Here’s a picture of the lid of his sarcophagus, from this site. (Note, we do NOT agree with the paleo-astronaut theories of this site, or the crackpot Erich von Däniken who theorized that this image represents Pakal piloting a spaceship. Fun, but entirely contra-evidence.)
The story of the discovery of this tomb is really interesting, and we are lucky that we had the opportunity to visit (in 1995) before the temple was closed. We were able to see the inscriptions at the top up close, to see the stone floor segment that hid the tunnel down to the tomb:
And to descend into the heart of the building and see Pakal’s tomb itself:
While normally a relic as important as the sarcophagus would be moved to a museum and a replica put in it’s place, the temple was built around this tomb, and the sarcophagus lid is far too large to be brought up the stairway.
Next to the temple is the Temple of the Red Queen, containing a tomb (not excavated when we first visited) thought to be Pakal’s wife. The tomb’s discovered inscriptions do not clearly identify the inhabitant. At first it was assumed that it was his mother, a very powerful figure in Palenque (Pakal took the throne when he was 12) but DNA samples from Pakal and the Red Queen show they are not biologically related. Archeologists hope to find tombs containing Pakal’s sons in yet to be excavated temples at Palenque and use DNA to identify the Red Queen. Her tomb is currently open to the public:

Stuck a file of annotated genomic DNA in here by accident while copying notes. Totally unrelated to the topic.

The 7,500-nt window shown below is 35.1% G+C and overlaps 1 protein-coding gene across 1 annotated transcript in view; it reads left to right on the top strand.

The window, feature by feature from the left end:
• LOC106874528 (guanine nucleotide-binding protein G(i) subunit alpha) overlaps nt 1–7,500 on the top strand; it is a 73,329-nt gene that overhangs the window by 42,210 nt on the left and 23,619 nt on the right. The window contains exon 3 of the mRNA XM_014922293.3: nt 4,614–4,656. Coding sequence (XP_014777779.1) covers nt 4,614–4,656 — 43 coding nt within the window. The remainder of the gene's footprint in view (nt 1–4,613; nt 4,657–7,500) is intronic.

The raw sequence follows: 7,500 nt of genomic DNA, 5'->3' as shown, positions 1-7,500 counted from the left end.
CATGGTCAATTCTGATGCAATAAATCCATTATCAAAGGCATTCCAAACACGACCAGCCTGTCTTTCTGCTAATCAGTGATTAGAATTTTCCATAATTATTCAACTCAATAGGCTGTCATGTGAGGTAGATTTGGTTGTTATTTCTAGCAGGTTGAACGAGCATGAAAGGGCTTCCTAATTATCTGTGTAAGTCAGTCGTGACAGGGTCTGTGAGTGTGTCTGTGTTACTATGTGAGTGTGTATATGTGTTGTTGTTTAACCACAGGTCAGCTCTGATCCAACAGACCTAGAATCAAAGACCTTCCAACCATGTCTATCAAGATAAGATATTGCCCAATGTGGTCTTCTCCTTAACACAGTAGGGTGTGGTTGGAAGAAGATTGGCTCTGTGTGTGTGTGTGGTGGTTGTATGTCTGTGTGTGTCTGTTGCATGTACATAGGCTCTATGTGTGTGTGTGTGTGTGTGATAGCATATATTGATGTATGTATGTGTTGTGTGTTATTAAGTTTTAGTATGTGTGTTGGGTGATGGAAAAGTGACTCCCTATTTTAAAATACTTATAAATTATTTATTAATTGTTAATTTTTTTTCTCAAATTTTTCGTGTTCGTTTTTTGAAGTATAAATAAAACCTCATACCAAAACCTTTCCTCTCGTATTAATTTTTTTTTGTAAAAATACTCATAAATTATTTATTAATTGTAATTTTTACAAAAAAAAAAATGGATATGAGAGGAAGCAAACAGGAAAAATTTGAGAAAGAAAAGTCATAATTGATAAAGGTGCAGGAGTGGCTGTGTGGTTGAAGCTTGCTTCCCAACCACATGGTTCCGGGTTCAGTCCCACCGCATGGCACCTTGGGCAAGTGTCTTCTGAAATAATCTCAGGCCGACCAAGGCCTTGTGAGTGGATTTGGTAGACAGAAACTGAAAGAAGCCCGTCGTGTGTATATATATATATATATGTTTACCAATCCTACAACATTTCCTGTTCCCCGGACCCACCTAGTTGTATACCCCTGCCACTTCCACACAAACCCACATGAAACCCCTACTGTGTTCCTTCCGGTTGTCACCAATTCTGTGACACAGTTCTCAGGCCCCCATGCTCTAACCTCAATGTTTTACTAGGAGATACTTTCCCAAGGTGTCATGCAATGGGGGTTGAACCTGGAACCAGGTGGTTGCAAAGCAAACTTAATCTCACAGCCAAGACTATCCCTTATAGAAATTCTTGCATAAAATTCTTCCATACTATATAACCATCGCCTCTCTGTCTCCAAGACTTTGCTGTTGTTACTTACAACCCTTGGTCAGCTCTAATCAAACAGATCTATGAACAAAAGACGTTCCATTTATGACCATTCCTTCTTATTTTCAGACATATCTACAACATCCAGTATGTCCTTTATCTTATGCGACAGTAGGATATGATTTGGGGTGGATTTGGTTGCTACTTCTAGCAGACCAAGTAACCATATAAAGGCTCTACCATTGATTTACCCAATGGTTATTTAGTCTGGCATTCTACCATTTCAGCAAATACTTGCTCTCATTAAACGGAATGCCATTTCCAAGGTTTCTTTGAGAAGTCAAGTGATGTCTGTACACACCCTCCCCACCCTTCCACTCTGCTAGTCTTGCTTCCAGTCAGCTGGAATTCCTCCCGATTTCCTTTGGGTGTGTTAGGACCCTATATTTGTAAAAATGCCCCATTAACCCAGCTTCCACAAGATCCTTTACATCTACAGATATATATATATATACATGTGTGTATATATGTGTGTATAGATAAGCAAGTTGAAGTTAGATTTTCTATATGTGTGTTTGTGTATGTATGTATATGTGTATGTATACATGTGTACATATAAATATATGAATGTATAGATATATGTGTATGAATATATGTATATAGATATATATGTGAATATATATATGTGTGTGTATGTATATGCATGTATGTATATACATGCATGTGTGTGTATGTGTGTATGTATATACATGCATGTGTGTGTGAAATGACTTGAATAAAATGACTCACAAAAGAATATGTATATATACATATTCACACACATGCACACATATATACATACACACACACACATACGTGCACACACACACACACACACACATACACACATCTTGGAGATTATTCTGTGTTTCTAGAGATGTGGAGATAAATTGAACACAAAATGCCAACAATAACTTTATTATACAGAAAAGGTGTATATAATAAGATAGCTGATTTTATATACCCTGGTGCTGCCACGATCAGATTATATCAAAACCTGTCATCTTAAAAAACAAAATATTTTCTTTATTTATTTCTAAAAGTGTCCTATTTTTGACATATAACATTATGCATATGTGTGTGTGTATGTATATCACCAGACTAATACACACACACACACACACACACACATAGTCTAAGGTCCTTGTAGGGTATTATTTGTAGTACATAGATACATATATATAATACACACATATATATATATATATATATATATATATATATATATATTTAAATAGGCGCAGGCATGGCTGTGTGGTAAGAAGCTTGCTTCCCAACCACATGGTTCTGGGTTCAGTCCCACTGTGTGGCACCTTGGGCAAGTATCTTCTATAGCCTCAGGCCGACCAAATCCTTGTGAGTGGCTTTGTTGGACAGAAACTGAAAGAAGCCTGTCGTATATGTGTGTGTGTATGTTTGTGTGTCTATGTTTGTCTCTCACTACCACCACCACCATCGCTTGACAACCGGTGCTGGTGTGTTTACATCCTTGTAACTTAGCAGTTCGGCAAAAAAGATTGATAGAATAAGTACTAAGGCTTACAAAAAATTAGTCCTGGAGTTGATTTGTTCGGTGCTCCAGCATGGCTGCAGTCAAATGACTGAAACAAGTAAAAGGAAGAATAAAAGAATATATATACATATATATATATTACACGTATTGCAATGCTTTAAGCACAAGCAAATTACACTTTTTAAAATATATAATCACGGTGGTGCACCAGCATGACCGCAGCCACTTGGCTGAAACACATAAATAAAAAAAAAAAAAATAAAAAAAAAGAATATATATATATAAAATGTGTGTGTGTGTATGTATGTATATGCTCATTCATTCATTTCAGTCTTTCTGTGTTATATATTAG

The setting for this site is incredible, in the heart of the jungle with thick vegetation all around. Like just about everywhere we have visited on this trip, there are a lot more people around than there were in the past. During our first visit, we saw just a handful of other people. Today there are hundreds or thousands of visitors per day, depending on the season. In spite of the heavy current use, Palenque is well preserved and beautiful.
Unlike some of the Mayan sites on the Yucatan, water was no problem here as it rains 10 months of the year.
We love this site and could go on and on, but instead, we’ll show you more pictures.
In some of the temples are surviving friezes depicting important events or people:
Heading to the exit, we encountered this waterfall.
Palenque has a great museum just outside the site, housing and protecting valuable finds.
Some of these discoveries were made quite recently. Work is ongoing. Here’s an article that describes these objects:
And here’s an article describing the 2002 discovery of this very interesting panel:
It depicts Pakal on his throne, a minister on either side of him (his sons?) deals with a god of the underworld. Probably. The articles and the museum information are not completely aligned. Anyway, the ministers are wearing feathered capes, the gods are wearing jaguar skins, and seem to have jaguar paws for hands. Here are some detail pictures:
Here is another excellent website about Palenque. We tried (in vain) to avoid going into too much detail. There is a ton of information out there if you’re interested. And, of course, we suggest you go there yourself!
Well, that’s it for now. Don’t forget to click on “follow” to get email updates of our blog. As always, we like to hear your comments, questions, and suggestions. Thanks for reading!